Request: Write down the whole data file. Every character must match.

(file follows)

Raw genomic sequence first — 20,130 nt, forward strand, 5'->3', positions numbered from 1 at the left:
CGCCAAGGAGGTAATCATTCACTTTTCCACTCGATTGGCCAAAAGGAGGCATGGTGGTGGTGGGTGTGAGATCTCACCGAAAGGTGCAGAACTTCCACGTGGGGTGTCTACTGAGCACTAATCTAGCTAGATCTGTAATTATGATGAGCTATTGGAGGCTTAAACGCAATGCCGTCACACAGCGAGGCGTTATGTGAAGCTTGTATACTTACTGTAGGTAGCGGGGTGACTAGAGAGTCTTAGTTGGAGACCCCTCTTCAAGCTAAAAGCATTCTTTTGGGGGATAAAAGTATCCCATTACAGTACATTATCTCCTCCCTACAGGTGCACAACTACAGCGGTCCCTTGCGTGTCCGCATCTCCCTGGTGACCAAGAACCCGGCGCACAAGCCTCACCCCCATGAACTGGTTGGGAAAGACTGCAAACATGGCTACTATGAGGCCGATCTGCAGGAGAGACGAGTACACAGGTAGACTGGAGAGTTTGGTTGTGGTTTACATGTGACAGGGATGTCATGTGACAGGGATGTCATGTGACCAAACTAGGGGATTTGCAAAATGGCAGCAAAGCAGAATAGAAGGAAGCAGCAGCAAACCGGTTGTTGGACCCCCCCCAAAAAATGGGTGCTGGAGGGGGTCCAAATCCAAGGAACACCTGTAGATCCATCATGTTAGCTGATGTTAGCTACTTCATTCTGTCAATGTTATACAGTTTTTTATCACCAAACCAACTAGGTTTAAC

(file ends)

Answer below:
Raw genomic sequence first — 20,130 nt, forward strand, 5'->3', positions numbered from 1 at the left:
CGCCAAGGAGGTAATCATTCACTTTTCCACTCGATTGGCCAAAAGGAGGCATGGTGGTGGTGGGTGTGAGATCTCACCGAAAGGTGCAGAACTTCCACGTGGGGTGTCTACTGAGCACTAATCTAGCTAGATCTGTAATTATGATGAGCTATTGGAGGCTTAAACGCAATGCCGTCACACAGCGAGGCGTTATGTGAAGCTTGTATACTTACTGTAGGTAGCGGGGTGACTAGAGAGTCTTAGTTGGAGACCCCTCTTCAAGCTAAAAGCATTCTTTTGGGGGATAAAAGTATCCCATTACAGTACATTATCTCCTCCCTACAGGTGCACAACTACAGCGGTCCCTTGCGTGTCCGCATCTCCCTGGTGACCAAGAACCCGGCGCACAAGCCTCACCCCCATGAACTGGTTGGGAAAGACTGCAAACATGGCTACTATGAGGCCGATCTGCAGGAGAGACGAGTACACAGGTAGACTGGAGAGTTTGGTTGTGGTTTACATGTGACAGGGATGTCATGTGACAGGGATGTCATGTGACCAAACTAGGGGATTTGCAAAATGGCAGCAAAGCAGAATAGAAGGAAGCAGCAGCAAACCGGTTGTTGGACCCCCCCCAAAAAATGGGTGCTGGAGGGGGTCCAAATCCAAGGAACACCTGTAGATCCATCATGTTAGCTGATGTTAGCTACTTCATTCTGTCAATGTTATACAGTTTTTTATCACCAAACCAACTAGGTTTAAC